The ocean feels immense, and safe. Deeply lovely. Reaching this place
felt like the necessary slog to a favourite high space,- be it the
undulating ridge of the Malvern hills or the Tibetan plateau, the climb
is never my favourite bit. Some might argue that our height hasn't
changed at all from yesterday to today but I argue contrary: the depth
below us has dropped beyond comprehension. It's all just a matter of
perspective and baseline. Leaving the coast of Chile, entering the
rolling mass of water, pushing on up and through the heaving waves, felt
like a climb. And the motion reminded me of weebles. How it must feel,
being a weeble.
For those of you too young or old to relate, or of a different cultural
upbringing, weebles are about the size and shape of a medium easter egg,
are made of plastic, and have a perfectly round hemi-sphere for their
lower halves. I think their top half vaguely resembled humans. They were
fun to play with in the bath because they always pointed upwards. What I
never gave them credit for, however, was the amount of side- to- side
motion they were continually responding to. Indeed, though weebles
looked like little fatties, they must have had incredible core strength.
Who needs pilates when you've got ocean, or bath, all around to work
I was washing up this afternoon, in the cockpit as usual, two buckets of
sea-water, one with soap and one for rinse, and a pile of things to
scrub. While Andy was deeply involved with developing new methods to
improve our velocity (both speed and direction), I was entirely occupied
with holding the two full buckets between my legs – a good inner thigh
workout-, the pots and pans around my circumference – good back
stretching -, and my torso somewhat vertical to the horizon- surely
great for the stomach muscles. Needless to say I wasn't too appreciative
of the physical advantages of the system, I just momentarily found
myself dreaming of a house… or a boat with a proper sink.
Then I looked up and remembered where I was and it all seemed too
ludicrous to be true. It wasn't just the three hours of big rolly waves
that were the hike here,- the whole last years, and even last week were
part of it. We were waiting in Puerto Ingles for eight days in the end,
sitting out crap weather. Two of the nights we even ran a night watch
for fear of our anchor dragging again.
To be fair, our time in Puerto Ingles was, for me, much needed. When we
arrived we were 'ready', but when we left, I actually felt ready. We
fixed things and found homes for items, learned to move around this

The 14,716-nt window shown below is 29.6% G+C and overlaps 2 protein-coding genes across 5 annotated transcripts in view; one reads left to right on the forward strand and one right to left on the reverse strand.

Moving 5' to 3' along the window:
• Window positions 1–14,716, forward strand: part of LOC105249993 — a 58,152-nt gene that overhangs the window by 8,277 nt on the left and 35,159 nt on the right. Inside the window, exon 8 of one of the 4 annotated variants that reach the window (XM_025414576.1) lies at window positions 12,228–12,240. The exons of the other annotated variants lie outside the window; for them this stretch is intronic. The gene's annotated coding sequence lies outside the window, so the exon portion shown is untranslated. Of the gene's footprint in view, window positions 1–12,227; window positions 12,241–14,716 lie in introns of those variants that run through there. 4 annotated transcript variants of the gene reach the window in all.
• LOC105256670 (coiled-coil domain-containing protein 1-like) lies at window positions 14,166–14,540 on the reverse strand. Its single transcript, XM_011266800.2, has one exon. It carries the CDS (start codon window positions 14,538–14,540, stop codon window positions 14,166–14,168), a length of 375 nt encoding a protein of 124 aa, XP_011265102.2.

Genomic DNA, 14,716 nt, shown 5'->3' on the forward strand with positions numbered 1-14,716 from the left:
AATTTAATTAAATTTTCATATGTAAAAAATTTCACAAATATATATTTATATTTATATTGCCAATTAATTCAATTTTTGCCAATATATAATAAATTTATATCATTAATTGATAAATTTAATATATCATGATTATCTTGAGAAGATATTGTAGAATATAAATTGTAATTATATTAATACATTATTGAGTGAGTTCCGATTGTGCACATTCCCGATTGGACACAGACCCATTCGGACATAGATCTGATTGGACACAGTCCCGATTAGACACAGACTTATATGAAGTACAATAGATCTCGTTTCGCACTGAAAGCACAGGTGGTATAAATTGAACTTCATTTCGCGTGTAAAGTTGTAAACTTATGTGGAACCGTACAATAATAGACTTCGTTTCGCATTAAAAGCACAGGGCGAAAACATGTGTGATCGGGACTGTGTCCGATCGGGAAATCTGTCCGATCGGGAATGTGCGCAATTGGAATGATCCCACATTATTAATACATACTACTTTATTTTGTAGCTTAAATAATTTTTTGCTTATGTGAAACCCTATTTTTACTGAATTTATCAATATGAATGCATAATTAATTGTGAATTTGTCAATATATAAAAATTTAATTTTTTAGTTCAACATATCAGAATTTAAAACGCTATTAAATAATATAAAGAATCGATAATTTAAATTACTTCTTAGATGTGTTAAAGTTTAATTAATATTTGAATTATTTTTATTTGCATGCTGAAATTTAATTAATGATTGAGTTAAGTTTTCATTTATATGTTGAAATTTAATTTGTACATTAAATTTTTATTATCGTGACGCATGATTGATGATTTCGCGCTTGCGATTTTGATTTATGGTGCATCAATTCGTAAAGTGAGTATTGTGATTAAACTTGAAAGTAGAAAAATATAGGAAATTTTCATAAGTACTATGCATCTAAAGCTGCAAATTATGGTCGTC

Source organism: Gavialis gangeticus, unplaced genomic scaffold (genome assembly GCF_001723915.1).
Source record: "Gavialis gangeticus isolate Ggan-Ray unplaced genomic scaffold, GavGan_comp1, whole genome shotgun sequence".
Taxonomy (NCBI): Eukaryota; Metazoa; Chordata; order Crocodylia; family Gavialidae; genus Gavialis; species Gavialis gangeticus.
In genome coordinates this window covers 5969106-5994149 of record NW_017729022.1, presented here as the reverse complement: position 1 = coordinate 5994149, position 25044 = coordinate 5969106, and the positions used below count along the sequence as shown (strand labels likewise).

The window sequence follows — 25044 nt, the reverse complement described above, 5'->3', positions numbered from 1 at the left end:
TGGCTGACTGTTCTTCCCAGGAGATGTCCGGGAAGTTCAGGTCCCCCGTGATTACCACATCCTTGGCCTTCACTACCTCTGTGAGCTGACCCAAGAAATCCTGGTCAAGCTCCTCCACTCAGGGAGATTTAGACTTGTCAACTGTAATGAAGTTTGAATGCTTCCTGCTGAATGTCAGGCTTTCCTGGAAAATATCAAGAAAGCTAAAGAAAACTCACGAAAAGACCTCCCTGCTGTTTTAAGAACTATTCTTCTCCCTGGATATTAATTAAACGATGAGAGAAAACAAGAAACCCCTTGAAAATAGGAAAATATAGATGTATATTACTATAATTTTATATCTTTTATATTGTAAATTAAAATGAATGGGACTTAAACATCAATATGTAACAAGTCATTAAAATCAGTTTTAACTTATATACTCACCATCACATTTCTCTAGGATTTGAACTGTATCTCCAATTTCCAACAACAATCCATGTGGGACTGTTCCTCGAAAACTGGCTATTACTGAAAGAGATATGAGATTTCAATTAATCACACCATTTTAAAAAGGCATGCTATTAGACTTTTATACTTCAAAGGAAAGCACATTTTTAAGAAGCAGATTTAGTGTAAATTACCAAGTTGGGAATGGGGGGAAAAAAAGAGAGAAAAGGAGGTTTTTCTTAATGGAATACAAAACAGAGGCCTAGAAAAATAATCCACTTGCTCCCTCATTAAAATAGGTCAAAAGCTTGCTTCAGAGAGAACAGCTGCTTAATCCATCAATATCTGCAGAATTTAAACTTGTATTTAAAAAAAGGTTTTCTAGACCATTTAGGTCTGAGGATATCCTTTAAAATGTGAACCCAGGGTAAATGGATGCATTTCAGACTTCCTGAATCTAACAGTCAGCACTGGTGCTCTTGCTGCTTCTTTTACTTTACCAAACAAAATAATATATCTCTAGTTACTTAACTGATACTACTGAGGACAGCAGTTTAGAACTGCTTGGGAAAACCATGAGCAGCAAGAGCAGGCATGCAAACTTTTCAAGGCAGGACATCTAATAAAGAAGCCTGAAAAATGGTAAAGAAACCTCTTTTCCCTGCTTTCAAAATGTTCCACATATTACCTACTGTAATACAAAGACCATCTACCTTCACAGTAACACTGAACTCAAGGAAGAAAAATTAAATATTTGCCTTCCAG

space and each other without going insane, and also had the great
fortune to be waiting to leave with another yacht.. conveniently owned
by a couple who not only have several years sailing experience, but have
also owned several fine restaurants in France. We ate like royalty and
have decided that if all other navigation equipment fails, we should be
able to smell our way across the Pacific, in their wake. Puerto Ingles
also offered us one more example of incredible Chilean hospitality in a
house overlooking the bay,- we left with happy memories. Yet again:
great people, terrible weather.
To my pleasant surprise, I feel much safer our here, in the big blue,
than…. anywhere we've ever been previously on Zephyrus. For sure my
confidence in the boat has grown as I've seen her respond to different
stresses (like me driving), but there's also so much less to bump into.
There's nothing to bump into. If I back the sails, we flap off in a
funny direction for a while; if the winds get too high we hove to (don't
ask, I'll hopefully never have to explain further), or throw out a sea
anchor (really don't ask about that one). Actually, I'm not going to
continue this thought, god knows what I might dream up next.
It feels safe, that's the point. It feels amazing. The weather gods have
been good to us, paid us back for waiting for the right time. Winds are
fair but not too strong; waves are big, so big they gently glide right
under us; the sun is shining, and a pair of wandering albatrosses
escorted us throughout our first day. I could stare at the sea endlessly
without getting bored and right now don't care if it takes two days or
two weeks to reach Juan Fernandez. Let the journey begin.